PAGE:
Dalmatian pelican chicks born at the Moscow Zoo

Dalmatian pelican chicks born at the Moscow Zoo
The birds have curly nape feathers. They have only one partner for their entire life.

Two Dalmatian pelican chicks were born at the Moscow Zoo. Visitors can see the offsprings of this rare bird in the Butterflies and Birds pavilion located in the new part of the zoo. And closer to June, along with their parents, small pelicans will move to the Swamp ― a pond in the new part of the zoo. By then, they will have feathers instead of the down to learn to swim and dive for fish on their own.

“So far, the chicks spend most of their time hiding in the thick feathers of their parents. The chicks were born five days apart, but they look very different. The senior weighs about 1 kg, with his body is almost completely covered with down; while the younger one weighs half as much and its down feathers have just started developing. Within a month and a half, both chicks will be the size of their parents. In a year’s time, after several moults, they will get their curly nape feathers,” said Svetlana Akulova, Director General of the Moscow Zoo.

She added that the ornithologists worried about the younger chick's safety for a few days after its birth. In the wild, the senior chick often pushes the younger one out of the nest in order to avoid competition for the food brought by the parents. Although birds do not have to fight for food in the zoo, the pelicans’ larger chick still strives to pinch the little ones occasionally, demonstrating its superiority.

The chicks will grow up by their third year. Dalmatian pelicans have  120-140 cm long bodies, weighing 7- 10 kg. They have dark grey, almost graphite, feet and white feathers, with a light grey patina on the back. Their bright orange throat pouch becomes redder during the mating season. Pelicans have a peculiar courtship: they shift their feet next to each other, rub their beaks at each other and alternately fly up, demonstrating their strong wings. They have only one partner for their entire life.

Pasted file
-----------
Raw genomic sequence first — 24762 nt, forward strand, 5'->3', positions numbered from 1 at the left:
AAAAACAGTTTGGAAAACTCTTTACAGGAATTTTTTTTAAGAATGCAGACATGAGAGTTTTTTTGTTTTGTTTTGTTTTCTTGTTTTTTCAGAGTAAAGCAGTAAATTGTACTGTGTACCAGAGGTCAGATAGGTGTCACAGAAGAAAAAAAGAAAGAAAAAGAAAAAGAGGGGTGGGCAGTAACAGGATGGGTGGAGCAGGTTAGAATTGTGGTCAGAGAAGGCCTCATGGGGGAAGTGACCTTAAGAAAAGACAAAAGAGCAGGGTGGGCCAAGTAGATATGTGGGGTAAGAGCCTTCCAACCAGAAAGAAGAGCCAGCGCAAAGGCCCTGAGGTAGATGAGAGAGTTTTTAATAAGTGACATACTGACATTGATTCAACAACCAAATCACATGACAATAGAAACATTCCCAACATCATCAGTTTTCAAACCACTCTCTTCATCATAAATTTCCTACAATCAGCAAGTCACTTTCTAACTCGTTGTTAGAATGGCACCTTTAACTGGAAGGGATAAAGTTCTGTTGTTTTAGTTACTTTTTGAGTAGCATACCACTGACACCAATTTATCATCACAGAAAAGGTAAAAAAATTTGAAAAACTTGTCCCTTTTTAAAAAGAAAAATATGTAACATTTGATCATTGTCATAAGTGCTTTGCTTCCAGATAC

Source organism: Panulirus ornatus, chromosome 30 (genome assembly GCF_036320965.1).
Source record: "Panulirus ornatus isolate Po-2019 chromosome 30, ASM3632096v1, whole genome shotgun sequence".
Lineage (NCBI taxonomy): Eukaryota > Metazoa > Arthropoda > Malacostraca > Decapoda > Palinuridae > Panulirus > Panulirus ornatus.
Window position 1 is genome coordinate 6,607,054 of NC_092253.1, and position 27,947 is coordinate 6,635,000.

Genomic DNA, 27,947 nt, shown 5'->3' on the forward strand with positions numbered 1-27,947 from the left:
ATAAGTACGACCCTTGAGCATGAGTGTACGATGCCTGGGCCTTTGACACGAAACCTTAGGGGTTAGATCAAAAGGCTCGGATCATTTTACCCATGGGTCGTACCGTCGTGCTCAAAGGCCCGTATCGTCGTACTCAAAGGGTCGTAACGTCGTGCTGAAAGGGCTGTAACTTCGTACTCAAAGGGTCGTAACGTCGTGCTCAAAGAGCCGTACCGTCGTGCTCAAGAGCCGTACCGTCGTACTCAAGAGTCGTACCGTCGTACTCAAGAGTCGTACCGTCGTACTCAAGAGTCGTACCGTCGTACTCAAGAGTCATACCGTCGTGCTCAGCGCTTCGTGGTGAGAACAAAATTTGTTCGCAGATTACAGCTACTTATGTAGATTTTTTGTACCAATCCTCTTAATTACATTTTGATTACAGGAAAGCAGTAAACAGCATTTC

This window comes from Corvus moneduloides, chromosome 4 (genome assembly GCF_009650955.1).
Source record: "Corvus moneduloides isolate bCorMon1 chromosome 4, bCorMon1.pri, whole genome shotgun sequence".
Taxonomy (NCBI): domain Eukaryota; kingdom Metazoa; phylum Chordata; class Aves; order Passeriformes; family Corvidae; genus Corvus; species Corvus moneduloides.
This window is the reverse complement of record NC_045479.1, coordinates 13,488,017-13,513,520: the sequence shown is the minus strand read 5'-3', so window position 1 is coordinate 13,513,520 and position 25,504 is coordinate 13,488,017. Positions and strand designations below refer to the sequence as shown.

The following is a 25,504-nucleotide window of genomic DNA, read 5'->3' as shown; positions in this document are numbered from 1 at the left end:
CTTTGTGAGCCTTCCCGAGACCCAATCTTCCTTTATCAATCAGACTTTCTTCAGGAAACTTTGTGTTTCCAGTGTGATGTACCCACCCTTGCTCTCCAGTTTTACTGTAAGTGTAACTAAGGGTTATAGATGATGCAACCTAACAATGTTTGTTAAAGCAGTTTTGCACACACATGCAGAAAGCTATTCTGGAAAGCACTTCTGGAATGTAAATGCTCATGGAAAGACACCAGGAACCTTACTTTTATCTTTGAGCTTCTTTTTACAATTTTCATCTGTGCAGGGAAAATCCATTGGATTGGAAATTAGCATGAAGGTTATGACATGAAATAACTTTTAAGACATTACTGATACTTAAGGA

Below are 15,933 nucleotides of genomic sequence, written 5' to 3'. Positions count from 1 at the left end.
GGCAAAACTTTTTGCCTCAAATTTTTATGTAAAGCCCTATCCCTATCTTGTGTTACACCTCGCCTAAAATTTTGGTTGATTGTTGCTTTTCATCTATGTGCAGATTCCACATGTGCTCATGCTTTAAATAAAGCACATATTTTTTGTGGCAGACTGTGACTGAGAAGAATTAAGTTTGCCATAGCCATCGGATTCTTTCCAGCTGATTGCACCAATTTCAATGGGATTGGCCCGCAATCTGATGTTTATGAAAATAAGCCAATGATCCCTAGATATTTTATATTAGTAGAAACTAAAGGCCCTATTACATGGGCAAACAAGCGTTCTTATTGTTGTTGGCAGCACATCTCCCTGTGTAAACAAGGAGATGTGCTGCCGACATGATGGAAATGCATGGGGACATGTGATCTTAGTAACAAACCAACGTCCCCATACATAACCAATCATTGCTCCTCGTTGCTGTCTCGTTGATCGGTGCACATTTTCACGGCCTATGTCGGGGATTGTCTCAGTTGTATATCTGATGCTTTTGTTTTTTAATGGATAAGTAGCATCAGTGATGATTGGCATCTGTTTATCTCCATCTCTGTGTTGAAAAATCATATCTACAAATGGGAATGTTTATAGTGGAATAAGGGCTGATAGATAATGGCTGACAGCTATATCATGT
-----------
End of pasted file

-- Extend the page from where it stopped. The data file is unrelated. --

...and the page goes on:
In addition to the new-born chicks, the Moscow Zoo has four more Dalmatian pelicans ― two adult breeding couples. In the future, it is planned to send the grown-up pelicans to Russian or European zoos to breed and contribute to the preservation of the Dalmatian pelican population in captivity.

The Dalmatian pelican is the rarest species in the family Pelecanidae. According to rough estimates, there were almost one million Dalmatian pelicans in the 1850s, but in the 20th century, this number decreased dramatically to a few thousands. Today, the Dalmatian pelican is listed in the IUCN Red List of Threatened Species and the Red Data Book of the Russian Federation. The Moscow Zoo is an active member of the European population program intended to preserve this species. The main reason for the declining number of these unique birds is the destruction and pollution of their natural habitat.

In the European part of Russia, the nesting spots of Dalmatian pelicans can be found in the deltas of the Kuban, the Volga and the Terek, on the lakes Manych-Gudilo and Manych. They also inhabit the Southern Trans-Urals on the lakes of the Tobol-Ishim interfluve. Dalmatian pelicans spend winters in Iran, Iraq, Pakistan, northwest India and southern China.

Pallas's cat, panther and bats: an evening walk at the Moscow ZooA lion-tailed macaque youngster on view at the Moscow Zoo

Until the end of April, the Moscow Zoo is open three hours more ― until 10:00 p.m. During the evening sessions, visitors can watch the animals getting ready for sleep and get to know those who are most active after sunset, such as bats, red pandas, a snow leopard, a puma and an Amur leopard. Those who come for an evening walk dressed as a bat or Batman get free tickets. The rest will need to buy tickets at the Zoo's box office for RUB 500.00 (07:30 a.m. to 05:00 p.m.) and RUB 600.00 (05:00 p.m. to 09:00 p.m.).